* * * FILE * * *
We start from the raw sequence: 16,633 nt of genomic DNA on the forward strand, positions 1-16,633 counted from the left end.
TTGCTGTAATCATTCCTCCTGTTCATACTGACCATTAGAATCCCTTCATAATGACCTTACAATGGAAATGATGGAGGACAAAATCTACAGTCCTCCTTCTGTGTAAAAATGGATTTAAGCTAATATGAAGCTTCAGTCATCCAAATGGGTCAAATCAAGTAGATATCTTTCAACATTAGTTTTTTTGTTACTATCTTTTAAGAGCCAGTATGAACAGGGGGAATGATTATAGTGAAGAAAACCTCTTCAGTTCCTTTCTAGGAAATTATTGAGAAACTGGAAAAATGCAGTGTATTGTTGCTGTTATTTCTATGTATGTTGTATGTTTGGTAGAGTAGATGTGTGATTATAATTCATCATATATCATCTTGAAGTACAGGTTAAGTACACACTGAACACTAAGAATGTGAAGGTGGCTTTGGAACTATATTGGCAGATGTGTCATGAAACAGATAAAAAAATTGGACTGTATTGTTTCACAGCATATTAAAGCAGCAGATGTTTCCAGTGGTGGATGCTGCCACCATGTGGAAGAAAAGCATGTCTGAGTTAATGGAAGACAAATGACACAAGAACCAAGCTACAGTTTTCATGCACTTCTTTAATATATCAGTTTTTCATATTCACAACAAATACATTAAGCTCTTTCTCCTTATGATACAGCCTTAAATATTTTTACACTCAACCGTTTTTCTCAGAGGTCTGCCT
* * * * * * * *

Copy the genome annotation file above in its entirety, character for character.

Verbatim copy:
We start from the raw sequence: 16,633 nt of genomic DNA on the forward strand, positions 1-16,633 counted from the left end.
TTGCTGTAATCATTCCTCCTGTTCATACTGACCATTAGAATCCCTTCATAATGACCTTACAATGGAAATGATGGAGGACAAAATCTACAGTCCTCCTTCTGTGTAAAAATGGATTTAAGCTAATATGAAGCTTCAGTCATCCAAATGGGTCAAATCAAGTAGATATCTTTCAACATTAGTTTTTTTGTTACTATCTTTTAAGAGCCAGTATGAACAGGGGGAATGATTATAGTGAAGAAAACCTCTTCAGTTCCTTTCTAGGAAATTATTGAGAAACTGGAAAAATGCAGTGTATTGTTGCTGTTATTTCTATGTATGTTGTATGTTTGGTAGAGTAGATGTGTGATTATAATTCATCATATATCATCTTGAAGTACAGGTTAAGTACACACTGAACACTAAGAATGTGAAGGTGGCTTTGGAACTATATTGGCAGATGTGTCATGAAACAGATAAAAAAATTGGACTGTATTGTTTCACAGCATATTAAAGCAGCAGATGTTTCCAGTGGTGGATGCTGCCACCATGTGGAAGAAAAGCATGTCTGAGTTAATGGAAGACAAATGACACAAGAACCAAGCTACAGTTTTCATGCACTTCTTTAATATATCAGTTTTTCATATTCACAACAAATACATTAAGCTCTTTCTCCTTATGATACAGCCTTAAATATTTTTACACTCAACCGTTTTTCTCAGAGGTCTGCCT